The Appellate Division, Second Department, modified the conviction. See People v. Rodriguez, 826 N.Y.S.2d 271 (2d Dep't 2006). The Appellate Division held that, based on the evidence adduced at trial, "there was a valid line of reasoning and permissible inference that could have led a rational person to conclude, as the jury here unanimously did, that the killing was reckless rather than intentional." Id. at 273. However, New York law requires the state to prove beyond a reasonable doubt that "[u]nder circumstances evincing a depraved indifference to human life," the defendant "recklessly engages in conduct which creates a grave risk of death to another person, and thereby causes the death of another person. . . ." N.Y. Penal Law § 125.25(2). Accordingly, the Appellate Division noted that, under New York law, "reckless homicide cannot be elevated into depraved indifference murder merely because the actions of the defendant created a risk of death, however grave or substantial that risk may have been." 826 N.Y.S.2d at 273. And on the facts of Petitioner's case, the Appellate Division held that "although the evidence here was legally sufficient to establish that the defendant caused the death of the deceased recklessly, it was not legally sufficient to prove that he did so under circumstances evincing a depraved indifference to human life." Id. Accordingly, the Appellate Division reduced the conviction from second degree murder to second degree manslaughter.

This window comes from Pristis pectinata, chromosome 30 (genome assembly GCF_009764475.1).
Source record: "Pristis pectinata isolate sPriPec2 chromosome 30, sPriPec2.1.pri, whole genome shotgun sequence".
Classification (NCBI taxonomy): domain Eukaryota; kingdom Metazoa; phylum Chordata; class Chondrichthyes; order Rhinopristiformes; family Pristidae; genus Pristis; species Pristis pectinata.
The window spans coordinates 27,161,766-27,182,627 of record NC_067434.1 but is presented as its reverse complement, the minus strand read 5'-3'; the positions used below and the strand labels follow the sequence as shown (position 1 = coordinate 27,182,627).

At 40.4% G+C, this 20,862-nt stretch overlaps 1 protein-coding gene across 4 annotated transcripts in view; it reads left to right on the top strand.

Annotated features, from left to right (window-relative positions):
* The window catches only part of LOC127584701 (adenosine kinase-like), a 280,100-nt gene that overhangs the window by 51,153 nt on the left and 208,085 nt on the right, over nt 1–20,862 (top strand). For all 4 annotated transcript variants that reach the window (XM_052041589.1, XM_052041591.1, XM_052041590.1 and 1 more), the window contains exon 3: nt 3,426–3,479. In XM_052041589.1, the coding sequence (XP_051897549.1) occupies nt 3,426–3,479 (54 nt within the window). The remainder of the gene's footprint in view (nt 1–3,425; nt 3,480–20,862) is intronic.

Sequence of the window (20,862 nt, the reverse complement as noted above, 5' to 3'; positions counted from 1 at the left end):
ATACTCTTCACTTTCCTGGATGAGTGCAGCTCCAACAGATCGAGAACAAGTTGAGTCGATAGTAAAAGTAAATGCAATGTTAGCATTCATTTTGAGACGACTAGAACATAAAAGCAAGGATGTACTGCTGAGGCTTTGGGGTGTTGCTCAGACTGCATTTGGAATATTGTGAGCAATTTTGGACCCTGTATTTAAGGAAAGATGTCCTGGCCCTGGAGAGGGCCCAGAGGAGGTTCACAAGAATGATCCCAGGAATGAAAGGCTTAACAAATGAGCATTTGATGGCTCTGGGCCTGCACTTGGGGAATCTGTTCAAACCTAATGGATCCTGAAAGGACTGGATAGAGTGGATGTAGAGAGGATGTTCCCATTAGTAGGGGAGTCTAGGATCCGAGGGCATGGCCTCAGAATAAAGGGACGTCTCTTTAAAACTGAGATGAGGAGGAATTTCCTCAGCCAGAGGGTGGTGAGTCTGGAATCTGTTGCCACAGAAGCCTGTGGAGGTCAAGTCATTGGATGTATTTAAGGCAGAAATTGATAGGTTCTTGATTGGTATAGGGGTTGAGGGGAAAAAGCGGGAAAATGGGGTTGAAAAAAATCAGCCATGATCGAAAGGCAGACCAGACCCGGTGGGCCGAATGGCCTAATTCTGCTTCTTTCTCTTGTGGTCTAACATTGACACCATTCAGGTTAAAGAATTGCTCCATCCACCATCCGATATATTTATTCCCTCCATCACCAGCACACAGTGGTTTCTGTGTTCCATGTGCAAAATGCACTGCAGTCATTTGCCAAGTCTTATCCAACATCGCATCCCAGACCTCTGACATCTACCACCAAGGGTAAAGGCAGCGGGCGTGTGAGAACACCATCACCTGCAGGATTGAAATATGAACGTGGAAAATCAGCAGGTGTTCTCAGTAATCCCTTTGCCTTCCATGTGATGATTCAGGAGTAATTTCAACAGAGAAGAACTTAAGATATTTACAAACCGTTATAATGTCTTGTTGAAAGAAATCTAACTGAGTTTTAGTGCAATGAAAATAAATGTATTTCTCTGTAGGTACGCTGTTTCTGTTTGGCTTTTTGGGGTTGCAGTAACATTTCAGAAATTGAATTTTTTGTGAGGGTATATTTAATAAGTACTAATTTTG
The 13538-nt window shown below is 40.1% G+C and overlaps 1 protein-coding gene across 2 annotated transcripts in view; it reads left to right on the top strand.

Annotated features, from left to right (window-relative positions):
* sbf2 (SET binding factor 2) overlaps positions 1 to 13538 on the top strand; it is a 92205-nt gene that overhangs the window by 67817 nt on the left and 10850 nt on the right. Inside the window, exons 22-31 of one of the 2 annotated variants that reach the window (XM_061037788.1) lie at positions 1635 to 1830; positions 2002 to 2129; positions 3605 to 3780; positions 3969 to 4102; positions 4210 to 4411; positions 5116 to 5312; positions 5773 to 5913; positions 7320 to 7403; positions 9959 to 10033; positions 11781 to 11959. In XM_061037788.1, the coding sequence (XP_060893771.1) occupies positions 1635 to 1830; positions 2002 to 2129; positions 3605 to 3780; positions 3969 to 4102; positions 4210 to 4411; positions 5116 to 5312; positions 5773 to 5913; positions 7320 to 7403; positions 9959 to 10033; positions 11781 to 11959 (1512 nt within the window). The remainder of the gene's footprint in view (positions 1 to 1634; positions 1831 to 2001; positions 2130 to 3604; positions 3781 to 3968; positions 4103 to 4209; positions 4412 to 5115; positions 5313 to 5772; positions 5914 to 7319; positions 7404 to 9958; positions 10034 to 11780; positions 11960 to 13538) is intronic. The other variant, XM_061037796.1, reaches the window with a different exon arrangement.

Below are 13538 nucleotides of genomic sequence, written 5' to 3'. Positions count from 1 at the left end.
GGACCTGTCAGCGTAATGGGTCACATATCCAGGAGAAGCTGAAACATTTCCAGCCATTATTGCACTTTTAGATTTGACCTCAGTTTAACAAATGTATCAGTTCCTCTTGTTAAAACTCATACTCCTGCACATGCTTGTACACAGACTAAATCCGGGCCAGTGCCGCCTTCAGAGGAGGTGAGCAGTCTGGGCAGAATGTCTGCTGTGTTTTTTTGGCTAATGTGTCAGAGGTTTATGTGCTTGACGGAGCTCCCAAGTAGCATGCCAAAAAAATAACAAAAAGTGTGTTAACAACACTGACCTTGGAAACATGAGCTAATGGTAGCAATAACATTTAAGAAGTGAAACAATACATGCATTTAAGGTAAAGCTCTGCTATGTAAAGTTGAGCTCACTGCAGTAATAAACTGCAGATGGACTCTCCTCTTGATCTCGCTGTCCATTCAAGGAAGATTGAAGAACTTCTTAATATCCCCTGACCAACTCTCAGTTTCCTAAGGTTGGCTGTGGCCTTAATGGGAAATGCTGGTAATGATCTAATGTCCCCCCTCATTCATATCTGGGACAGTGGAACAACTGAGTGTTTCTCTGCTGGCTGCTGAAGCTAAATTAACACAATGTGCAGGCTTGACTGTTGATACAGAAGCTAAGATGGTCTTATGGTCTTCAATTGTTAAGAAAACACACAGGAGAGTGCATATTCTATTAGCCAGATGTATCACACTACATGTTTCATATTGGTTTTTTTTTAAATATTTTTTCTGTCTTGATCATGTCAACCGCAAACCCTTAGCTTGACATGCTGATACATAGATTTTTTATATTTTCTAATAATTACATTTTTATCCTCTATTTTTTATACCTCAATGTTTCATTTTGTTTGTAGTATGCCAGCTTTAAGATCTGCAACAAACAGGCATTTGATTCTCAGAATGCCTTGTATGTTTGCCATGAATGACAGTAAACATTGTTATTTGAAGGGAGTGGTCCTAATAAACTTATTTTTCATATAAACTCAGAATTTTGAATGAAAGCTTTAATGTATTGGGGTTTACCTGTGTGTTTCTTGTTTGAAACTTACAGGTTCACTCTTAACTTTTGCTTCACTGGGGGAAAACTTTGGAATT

Petitioner was re-sentenced to seven and a half to fifteen years imprisonment. Petitioner sought leave to appeal the Appellate Division's decision, but the Court of Appeals denied the application without opinion. See People v. Rodriguez, 872 N.E.2d 889 (N.Y. 2007).

On September 17, 2007, Petitioner filed the instant petition for a writ of habeas corpus on the ground that the evidence adduced at trial was insufficient for any jury to find beyond a reasonable doubt that Petitioner was guilty of second degree manslaughter. On April 13, 2011, Judge Paul E. Davison issued a Report and Recommendation [15] ("the Report"), advising that the petition should be denied. Rodriguez submitted objections to the Report on April 26, 2011.